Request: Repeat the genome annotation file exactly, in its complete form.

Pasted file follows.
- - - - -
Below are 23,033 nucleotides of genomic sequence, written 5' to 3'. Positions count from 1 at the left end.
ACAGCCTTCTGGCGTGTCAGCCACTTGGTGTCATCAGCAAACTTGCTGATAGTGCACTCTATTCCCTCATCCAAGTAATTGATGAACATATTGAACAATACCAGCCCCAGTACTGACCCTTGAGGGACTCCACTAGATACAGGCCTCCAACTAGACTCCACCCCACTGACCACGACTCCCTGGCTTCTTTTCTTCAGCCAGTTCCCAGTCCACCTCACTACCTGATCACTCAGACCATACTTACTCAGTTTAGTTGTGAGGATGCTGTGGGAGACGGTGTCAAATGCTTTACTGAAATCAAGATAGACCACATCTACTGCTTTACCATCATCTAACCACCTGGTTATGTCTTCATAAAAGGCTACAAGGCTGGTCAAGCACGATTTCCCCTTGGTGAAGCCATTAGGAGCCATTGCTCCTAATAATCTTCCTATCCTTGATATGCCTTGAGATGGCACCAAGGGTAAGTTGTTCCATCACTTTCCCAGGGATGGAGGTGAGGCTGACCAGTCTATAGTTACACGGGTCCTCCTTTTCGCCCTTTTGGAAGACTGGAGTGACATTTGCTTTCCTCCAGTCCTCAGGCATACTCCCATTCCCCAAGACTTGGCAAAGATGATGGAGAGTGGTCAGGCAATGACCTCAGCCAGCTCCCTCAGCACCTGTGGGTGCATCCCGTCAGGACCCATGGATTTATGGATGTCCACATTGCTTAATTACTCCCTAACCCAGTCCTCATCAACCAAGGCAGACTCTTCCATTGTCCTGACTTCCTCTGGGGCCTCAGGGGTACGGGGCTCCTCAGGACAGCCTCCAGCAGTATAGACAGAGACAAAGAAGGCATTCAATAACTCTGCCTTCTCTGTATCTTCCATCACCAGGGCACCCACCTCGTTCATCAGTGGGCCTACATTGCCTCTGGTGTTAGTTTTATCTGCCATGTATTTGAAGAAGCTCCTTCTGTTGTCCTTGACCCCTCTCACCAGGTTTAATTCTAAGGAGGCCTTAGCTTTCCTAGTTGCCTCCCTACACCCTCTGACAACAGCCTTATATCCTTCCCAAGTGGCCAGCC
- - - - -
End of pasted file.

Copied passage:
Below are 23,033 nucleotides of genomic sequence, written 5' to 3'. Positions count from 1 at the left end.
ACAGCCTTCTGGCGTGTCAGCCACTTGGTGTCATCAGCAAACTTGCTGATAGTGCACTCTATTCCCTCATCCAAGTAATTGATGAACATATTGAACAATACCAGCCCCAGTACTGACCCTTGAGGGACTCCACTAGATACAGGCCTCCAACTAGACTCCACCCCACTGACCACGACTCCCTGGCTTCTTTTCTTCAGCCAGTTCCCAGTCCACCTCACTACCTGATCACTCAGACCATACTTACTCAGTTTAGTTGTGAGGATGCTGTGGGAGACGGTGTCAAATGCTTTACTGAAATCAAGATAGACCACATCTACTGCTTTACCATCATCTAACCACCTGGTTATGTCTTCATAAAAGGCTACAAGGCTGGTCAAGCACGATTTCCCCTTGGTGAAGCCATTAGGAGCCATTGCTCCTAATAATCTTCCTATCCTTGATATGCCTTGAGATGGCACCAAGGGTAAGTTGTTCCATCACTTTCCCAGGGATGGAGGTGAGGCTGACCAGTCTATAGTTACACGGGTCCTCCTTTTCGCCCTTTTGGAAGACTGGAGTGACATTTGCTTTCCTCCAGTCCTCAGGCATACTCCCATTCCCCAAGACTTGGCAAAGATGATGGAGAGTGGTCAGGCAATGACCTCAGCCAGCTCCCTCAGCACCTGTGGGTGCATCCCGTCAGGACCCATGGATTTATGGATGTCCACATTGCTTAATTACTCCCTAACCCAGTCCTCATCAACCAAGGCAGACTCTTCCATTGTCCTGACTTCCTCTGGGGCCTCAGGGGTACGGGGCTCCTCAGGACAGCCTCCAGCAGTATAGACAGAGACAAAGAAGGCATTCAATAACTCTGCCTTCTCTGTATCTTCCATCACCAGGGCACCCACCTCGTTCATCAGTGGGCCTACATTGCCTCTGGTGTTAGTTTTATCTGCCATGTATTTGAAGAAGCTCCTTCTGTTGTCCTTGACCCCTCTCACCAGGTTTAATTCTAAGGAGGCCTTAGCTTTCCTAGTTGCCTCCCTACACCCTCTGACAACAGCCTTATATCCTTCCCAAGTGGCCAGCC